This is a simple routine of sending and reading a byte from the LPT1 port under Windows XP. LPT port has four types of pins: 8 output pins accessed via the DATA Port 5 input pins (one inverted) accessed via the STATUS Port 4 output pins (three inverted) accessed via the CONTROL Port The remaining 8 pins are grounded Now we are interested in Data pins.
After unsuccessful attempts to run a few programs which drive peripherals like USART and Timers on Atmega128, I decided to make a JTAG debugger. I hope it will allow me to see what is happening may atmega128 corrupted, or something is wrong with the software or hardware. The most widely used AVR JTAGICE clone is AVR miniICE, which is compatible with the original AVR JTAGICE. AVR JTAG is mainly used for target board debugging in the real world. And of course, you also can program your AVR’s with it.
Usually, when you write C programs for microcontrollers, you use functions that can be called any time in the main program or another function. The compiler compiles these functions as subroutines. These functions can be called from the main function or other functions – this is called nesting (nested subroutines). If you see the compiled program’s listings, you will see that subroutines are called by using the call or rcall keyword. The argument of this instruction is a subroutine address that will be executed on the next processor cycle. Call instruction also writes return address from function to the stack to continue the program after returning from the function.
First of all, I have ordered to make PCB by using a milling-drilling plotter. Of course, I could make the board by myself, but I wanted to save some time and nerves in case of errors. After one week my board was shipped to me: Then I bought all parts needed. One thing that didn’t go well was that I couldn’t get capacitors and resistors in SMD packages 0603, so I used 0805 to lie on the side.
After making a simple RS232 adapter, I have decided to improve it a little bit and added status LEDs of TXD and RXD lines. This adapter works with my AVR development board and should work with any TTL level UART interface. The unit is powered from the target board using power pins. The circuit: And PCB:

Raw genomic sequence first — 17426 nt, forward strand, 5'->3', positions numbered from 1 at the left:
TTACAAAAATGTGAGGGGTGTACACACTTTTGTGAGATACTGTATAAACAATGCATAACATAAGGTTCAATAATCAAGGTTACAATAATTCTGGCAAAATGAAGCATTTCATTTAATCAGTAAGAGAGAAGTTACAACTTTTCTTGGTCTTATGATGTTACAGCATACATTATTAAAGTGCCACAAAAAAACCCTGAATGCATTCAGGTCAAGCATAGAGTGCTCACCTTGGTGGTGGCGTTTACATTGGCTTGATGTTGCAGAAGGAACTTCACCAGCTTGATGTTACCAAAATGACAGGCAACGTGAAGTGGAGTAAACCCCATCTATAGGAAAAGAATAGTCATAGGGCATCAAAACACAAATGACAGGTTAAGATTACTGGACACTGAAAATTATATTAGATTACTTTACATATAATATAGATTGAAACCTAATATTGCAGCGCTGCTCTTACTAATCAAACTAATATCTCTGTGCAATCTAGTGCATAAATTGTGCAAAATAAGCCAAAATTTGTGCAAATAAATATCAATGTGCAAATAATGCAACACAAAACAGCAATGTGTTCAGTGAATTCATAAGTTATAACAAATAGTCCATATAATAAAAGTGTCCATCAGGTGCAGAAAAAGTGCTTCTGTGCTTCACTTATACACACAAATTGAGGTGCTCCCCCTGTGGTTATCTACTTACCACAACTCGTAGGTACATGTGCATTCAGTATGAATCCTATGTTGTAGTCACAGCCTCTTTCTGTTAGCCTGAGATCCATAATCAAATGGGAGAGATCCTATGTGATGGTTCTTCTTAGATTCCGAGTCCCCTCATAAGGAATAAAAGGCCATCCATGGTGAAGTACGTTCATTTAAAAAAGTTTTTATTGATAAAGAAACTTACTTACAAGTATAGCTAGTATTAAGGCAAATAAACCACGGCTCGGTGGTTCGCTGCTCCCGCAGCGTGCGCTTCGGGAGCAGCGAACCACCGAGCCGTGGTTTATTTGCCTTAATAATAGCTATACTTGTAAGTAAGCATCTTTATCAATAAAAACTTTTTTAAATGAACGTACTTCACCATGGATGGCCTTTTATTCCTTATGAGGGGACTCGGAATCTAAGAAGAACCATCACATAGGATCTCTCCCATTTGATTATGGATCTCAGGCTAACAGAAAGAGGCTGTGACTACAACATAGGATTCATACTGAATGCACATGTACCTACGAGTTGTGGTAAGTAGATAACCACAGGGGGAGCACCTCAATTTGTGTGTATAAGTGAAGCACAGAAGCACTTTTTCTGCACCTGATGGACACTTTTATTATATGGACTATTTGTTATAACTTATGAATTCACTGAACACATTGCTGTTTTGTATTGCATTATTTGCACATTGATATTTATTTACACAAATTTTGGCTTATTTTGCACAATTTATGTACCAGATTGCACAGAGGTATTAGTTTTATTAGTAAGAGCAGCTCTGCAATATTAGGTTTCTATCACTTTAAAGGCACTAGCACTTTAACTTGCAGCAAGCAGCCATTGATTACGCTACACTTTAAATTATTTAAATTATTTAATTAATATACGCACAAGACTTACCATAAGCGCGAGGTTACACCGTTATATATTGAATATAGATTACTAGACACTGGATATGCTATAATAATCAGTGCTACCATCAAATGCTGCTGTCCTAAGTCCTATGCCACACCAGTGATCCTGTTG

This example will show how ease can sinewave modulated PWM modulated using an AVR microcontroller and a few code lines. For this example, I used Atmega8 MCU. All project is set up in VMLAB simulator. To achieve this, I saved a sinewave lookup table in a Program memory (don’t forget to include interrupt.h header file): PWM is generated by using Phase and frequency correct PWM using a 16-bit timer in Atmega8. Modulation is done by updating the OCR1A value with one from the sinewave table when comparing matches. Reading from flash program memory is done simply: The line above is placed inside the output compare interrupt for OCR1A service routine. Resulting signal in scope simulator: Download project Sinewave modulated PWM source code if you want to try it by yourself. This way, you can modulate PWM with any signal shape that is stored in the lookup table. Updated AVRStudio4 project files!
What are variables in the C language? Variables are simple keywords that are defined by the values. Values can be changed. Variables are like a box with some size where values like apples can be put in. So variables can be various forms and sizes, so-called variable types. Variable type is defined by a reserved word which indicates the type and size of variable identifier: unsigned char my_char; long int all_my_numbers; int number; Why do we need variables? The basic answer is that memory is limited, and the compiler needs to know much space to reserve for each variable. The coder needs to specify the variable type and its size by using one of the reserved words from the table:
Timers are an essential part of microcontrollers. They can be used in many areas starting with simple timed routines to RTOS. The good thing is that timers run independently of the main program flow. Set up the timer counter and let it do its job while your main program runs and does its job. Let’s take the AVR Atmega8 microcontroller. It has two independent 8-bit timers. One is a little simpler which is featured with essential functions like: Single-channel counter; Frequency generator; External Event counter; 10 – bit clock pre-scaler. Another is more advanced where is OCR (output compare register) included, which allows implementing PWM routines. It has the following features: Single Channel Counter Clear Timer on Compare Match (Auto Reload) Glitch-free, phase Correct Pulse Width Modulator (PWM) Frequency Generator 10-bit Clock Pre-scaler Overflow and Compare Match Interrupt Sources (TOV2 and OCF2) Allows Clocking from External 32 kHz Watch Crystal Independent of the I/O Clock Datasheet documents these timers pretty well. Let’s view a couple of examples with both 8-bit timers. The first example is to do a simple task – every time timer overflows, it has to increase the variable value. And this variable is sent to PORTB in…
During my spare time, I made a quick TTL design for an RS232 adapter that works with my AVR development board. This adapter helps to connect TTL (Transistor-Transistor Logic) level signals to the RS232 interface. TTL side is a 9-pin female connector, and RS232 sire is a male connector. The unit is powered from the target board using power pins. The RS232 TTL adapter circuit: Put all the in a plastic case and see what I have got: